I was sitting at the Okanagan Sun football game Saturday night when my four year old asked me if there was a storm coming in. He loves storms! I looked over to the south and saw the smoke pouring over the mountains. I explained to him that there was a fire on the other side of the mountains and the smoke was being blown towards us. After about 50 more detailed questions he was satisfied with my answers. Every summer we have at least a few poor air quality days due to forest fire smoke. In this article, we will discuss some things you can do to support your lungs and feel better during these smoky days.
My approach to supporting the lungs differs somewhat depending on the health of the person’s lungs I’m working with. I would make more basic recommendations to someone who merely gets stuffed up during the smoky season compared to someone with COPD. However, you can think of the basic approach as being essentially identical. We want to support lung cleansing, enhance bronchiole dilation, and strengthen the immune system.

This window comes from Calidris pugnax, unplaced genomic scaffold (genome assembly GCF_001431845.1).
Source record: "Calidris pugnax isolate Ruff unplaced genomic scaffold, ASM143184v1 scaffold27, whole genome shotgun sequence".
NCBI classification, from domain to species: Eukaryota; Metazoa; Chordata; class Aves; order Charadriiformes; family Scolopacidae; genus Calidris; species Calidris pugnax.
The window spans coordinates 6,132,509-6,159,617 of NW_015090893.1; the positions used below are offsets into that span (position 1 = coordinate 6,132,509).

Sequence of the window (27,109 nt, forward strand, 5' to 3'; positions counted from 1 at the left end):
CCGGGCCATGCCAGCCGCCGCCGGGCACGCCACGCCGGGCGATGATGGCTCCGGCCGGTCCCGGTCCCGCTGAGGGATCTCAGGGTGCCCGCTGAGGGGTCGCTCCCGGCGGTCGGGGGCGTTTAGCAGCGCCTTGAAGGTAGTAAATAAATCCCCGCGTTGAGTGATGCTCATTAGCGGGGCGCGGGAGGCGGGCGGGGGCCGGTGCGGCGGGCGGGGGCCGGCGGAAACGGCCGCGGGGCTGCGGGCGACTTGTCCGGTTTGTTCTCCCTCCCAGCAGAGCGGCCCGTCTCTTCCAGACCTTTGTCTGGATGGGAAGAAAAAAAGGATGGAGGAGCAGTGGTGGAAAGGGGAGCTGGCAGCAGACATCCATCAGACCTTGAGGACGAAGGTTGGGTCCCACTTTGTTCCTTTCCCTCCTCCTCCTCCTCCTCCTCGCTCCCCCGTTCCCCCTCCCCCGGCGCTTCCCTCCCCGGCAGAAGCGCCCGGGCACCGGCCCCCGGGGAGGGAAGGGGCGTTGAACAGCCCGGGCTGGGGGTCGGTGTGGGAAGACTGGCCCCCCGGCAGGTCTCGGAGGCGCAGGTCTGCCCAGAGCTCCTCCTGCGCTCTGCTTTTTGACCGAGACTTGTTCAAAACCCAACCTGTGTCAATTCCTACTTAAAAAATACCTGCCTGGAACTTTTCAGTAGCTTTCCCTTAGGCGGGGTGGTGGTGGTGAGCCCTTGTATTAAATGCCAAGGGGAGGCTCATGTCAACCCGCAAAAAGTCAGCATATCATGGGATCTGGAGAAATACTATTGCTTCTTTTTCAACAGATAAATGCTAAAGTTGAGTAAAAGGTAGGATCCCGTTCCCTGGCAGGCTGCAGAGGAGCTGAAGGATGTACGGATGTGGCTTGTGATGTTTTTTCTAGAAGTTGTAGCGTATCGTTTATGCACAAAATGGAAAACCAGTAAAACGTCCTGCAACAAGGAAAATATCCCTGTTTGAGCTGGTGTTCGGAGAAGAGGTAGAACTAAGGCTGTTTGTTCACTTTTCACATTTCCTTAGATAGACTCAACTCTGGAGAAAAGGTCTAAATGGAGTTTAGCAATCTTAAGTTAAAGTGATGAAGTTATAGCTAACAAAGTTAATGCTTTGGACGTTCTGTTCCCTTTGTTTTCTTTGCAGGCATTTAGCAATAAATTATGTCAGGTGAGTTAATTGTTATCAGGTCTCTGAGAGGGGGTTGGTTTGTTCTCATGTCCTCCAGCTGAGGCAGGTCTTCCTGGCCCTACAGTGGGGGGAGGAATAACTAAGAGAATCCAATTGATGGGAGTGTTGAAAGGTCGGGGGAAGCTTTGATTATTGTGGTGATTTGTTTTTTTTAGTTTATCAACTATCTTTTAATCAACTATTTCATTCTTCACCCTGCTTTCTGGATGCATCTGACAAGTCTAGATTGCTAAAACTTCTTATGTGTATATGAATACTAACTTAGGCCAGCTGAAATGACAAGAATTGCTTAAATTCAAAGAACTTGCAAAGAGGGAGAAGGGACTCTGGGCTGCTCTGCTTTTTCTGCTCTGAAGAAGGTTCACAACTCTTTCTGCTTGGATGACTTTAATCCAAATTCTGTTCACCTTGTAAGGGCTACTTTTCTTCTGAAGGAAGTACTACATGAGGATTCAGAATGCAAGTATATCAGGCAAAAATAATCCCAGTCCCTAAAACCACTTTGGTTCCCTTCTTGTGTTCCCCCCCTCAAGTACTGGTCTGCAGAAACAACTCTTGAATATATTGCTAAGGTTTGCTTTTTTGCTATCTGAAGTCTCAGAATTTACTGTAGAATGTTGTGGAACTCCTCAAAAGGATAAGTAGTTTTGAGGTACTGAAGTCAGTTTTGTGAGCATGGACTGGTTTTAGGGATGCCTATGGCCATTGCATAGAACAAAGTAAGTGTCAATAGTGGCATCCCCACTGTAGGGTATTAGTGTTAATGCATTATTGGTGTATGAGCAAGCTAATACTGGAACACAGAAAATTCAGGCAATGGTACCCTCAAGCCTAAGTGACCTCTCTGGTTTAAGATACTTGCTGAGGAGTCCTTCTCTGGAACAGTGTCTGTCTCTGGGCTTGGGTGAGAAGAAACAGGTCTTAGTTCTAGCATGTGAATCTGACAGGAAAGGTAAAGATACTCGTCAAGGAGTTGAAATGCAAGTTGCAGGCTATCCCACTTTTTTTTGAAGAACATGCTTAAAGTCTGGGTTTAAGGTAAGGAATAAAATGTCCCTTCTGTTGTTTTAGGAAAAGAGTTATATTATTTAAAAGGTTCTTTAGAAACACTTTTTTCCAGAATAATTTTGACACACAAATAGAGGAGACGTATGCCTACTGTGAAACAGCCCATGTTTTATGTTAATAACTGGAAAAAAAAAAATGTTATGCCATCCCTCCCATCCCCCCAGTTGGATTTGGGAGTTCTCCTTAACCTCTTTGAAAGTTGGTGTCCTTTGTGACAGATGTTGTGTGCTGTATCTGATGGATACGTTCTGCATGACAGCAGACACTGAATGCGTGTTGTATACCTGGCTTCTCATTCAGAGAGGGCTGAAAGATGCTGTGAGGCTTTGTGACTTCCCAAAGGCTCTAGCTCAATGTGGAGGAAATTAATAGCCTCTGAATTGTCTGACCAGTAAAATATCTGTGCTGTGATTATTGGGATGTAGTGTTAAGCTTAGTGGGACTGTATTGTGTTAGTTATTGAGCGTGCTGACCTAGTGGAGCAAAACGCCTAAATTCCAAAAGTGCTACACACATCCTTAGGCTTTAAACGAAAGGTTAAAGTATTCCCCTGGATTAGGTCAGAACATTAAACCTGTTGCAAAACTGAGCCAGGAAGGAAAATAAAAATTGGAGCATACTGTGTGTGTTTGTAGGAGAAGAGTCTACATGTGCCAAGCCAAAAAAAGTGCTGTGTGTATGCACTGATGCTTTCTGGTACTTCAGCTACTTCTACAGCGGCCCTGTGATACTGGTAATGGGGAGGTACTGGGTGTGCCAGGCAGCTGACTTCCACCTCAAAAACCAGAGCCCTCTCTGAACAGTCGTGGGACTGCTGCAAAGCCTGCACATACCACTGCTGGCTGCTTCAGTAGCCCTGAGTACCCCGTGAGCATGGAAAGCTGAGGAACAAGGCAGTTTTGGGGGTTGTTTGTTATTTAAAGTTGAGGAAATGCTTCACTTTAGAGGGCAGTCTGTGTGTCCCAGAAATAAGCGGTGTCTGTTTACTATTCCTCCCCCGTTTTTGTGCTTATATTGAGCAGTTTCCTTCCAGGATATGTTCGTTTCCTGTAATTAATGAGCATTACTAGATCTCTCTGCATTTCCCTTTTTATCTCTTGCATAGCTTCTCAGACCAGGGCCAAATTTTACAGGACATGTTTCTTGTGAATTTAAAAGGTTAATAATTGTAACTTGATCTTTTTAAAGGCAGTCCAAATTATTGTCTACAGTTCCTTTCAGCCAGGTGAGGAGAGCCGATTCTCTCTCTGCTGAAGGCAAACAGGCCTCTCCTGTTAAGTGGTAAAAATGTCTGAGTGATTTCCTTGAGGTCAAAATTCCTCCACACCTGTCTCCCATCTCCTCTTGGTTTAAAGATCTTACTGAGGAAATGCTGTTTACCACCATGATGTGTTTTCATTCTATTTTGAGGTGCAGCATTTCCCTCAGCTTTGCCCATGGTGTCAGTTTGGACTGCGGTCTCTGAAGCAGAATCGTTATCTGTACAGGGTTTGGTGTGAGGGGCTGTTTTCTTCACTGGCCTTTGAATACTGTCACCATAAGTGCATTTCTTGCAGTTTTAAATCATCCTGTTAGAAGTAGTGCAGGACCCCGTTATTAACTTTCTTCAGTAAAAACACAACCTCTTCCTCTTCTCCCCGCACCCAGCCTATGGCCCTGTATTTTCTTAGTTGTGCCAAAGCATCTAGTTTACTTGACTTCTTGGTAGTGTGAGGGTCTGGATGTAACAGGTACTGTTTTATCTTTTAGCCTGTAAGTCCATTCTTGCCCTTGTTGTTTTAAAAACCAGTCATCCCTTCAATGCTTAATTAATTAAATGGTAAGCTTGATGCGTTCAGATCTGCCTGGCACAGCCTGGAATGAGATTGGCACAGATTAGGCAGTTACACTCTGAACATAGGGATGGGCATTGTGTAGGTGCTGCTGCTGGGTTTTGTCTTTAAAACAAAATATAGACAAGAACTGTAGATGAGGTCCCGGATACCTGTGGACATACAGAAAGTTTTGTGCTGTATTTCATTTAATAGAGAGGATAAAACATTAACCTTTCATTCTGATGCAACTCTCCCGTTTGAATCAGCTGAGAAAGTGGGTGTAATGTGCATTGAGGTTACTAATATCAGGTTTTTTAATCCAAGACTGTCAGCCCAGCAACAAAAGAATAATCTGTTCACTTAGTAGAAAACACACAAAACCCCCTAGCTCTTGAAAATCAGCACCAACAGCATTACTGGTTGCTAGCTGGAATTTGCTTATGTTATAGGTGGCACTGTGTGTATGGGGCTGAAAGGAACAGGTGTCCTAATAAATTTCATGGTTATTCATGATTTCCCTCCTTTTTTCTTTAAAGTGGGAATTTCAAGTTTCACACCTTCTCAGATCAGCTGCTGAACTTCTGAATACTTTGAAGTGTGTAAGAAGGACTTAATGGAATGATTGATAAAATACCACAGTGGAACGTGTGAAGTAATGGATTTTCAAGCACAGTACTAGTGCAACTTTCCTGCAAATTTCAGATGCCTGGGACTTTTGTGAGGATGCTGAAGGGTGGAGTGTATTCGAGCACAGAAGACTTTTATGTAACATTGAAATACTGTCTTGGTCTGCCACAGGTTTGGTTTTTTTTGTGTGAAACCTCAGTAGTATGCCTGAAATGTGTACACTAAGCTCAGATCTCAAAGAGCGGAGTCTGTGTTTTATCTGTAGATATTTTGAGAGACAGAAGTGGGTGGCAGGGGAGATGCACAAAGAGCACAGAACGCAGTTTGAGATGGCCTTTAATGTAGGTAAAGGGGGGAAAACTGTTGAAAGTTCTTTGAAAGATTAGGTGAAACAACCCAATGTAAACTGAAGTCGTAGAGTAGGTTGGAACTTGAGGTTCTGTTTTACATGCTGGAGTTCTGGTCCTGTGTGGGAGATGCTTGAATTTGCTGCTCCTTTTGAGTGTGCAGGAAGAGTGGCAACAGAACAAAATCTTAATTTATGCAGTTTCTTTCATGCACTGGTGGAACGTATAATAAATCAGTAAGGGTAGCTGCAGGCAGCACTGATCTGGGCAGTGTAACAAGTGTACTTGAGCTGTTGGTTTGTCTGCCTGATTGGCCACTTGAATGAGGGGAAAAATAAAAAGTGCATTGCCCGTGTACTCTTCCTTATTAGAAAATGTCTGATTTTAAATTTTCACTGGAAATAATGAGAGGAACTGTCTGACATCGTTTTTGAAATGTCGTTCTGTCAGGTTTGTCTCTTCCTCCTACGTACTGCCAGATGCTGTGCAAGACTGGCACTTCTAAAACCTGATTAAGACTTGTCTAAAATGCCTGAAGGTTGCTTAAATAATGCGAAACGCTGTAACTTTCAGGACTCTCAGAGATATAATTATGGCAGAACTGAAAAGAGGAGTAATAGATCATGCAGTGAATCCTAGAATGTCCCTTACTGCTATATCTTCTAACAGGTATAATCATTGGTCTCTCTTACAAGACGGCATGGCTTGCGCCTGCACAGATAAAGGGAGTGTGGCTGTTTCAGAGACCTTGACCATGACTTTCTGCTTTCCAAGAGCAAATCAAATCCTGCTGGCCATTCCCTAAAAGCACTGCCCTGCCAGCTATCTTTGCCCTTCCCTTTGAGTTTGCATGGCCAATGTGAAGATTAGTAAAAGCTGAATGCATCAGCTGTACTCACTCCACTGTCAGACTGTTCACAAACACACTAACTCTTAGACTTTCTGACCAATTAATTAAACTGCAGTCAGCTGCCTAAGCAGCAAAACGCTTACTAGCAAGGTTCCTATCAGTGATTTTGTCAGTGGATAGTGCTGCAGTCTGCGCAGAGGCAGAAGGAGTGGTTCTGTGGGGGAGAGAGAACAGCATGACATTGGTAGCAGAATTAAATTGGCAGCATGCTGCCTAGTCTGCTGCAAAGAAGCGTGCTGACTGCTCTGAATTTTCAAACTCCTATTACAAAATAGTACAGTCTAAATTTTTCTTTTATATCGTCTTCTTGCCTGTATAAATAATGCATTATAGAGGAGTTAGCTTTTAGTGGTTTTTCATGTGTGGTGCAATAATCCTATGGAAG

In this week’s article, we are discussing three of my favourite botanicals to support the lungs. I often use one supplement with these botanicals blended together that is designed to enhance lung function. In future articles, we will discuss some of the more advanced therapies like nebulized glutathione for people with COPD or other more serious lung disorders.
Eucalyptus is a botanical that has traditionally been used for lung support. It’s the essential oil of the plant that contains the antibacterial, anti-inflammatory, and antispasmodic properties. When you inhale or ingest eucalyptus oil it decreases mucus in the bronchioles, opens up the airways, and decreases muscle spasms around the bronchioles. All of this results in clearer breathing and the elimination or expectoration of metabolic wastes from the lungs.
Peppermint is another botanical remedy that has traditionally been used for support respiratory function. The essential oils are the part of the plant that contain the active nutrients like menthol and menthone. These essential oils are help fight off infection, open up the airways, and relaxes the musculature around the bronchioles. These properties promote better breathing and elimination of waste.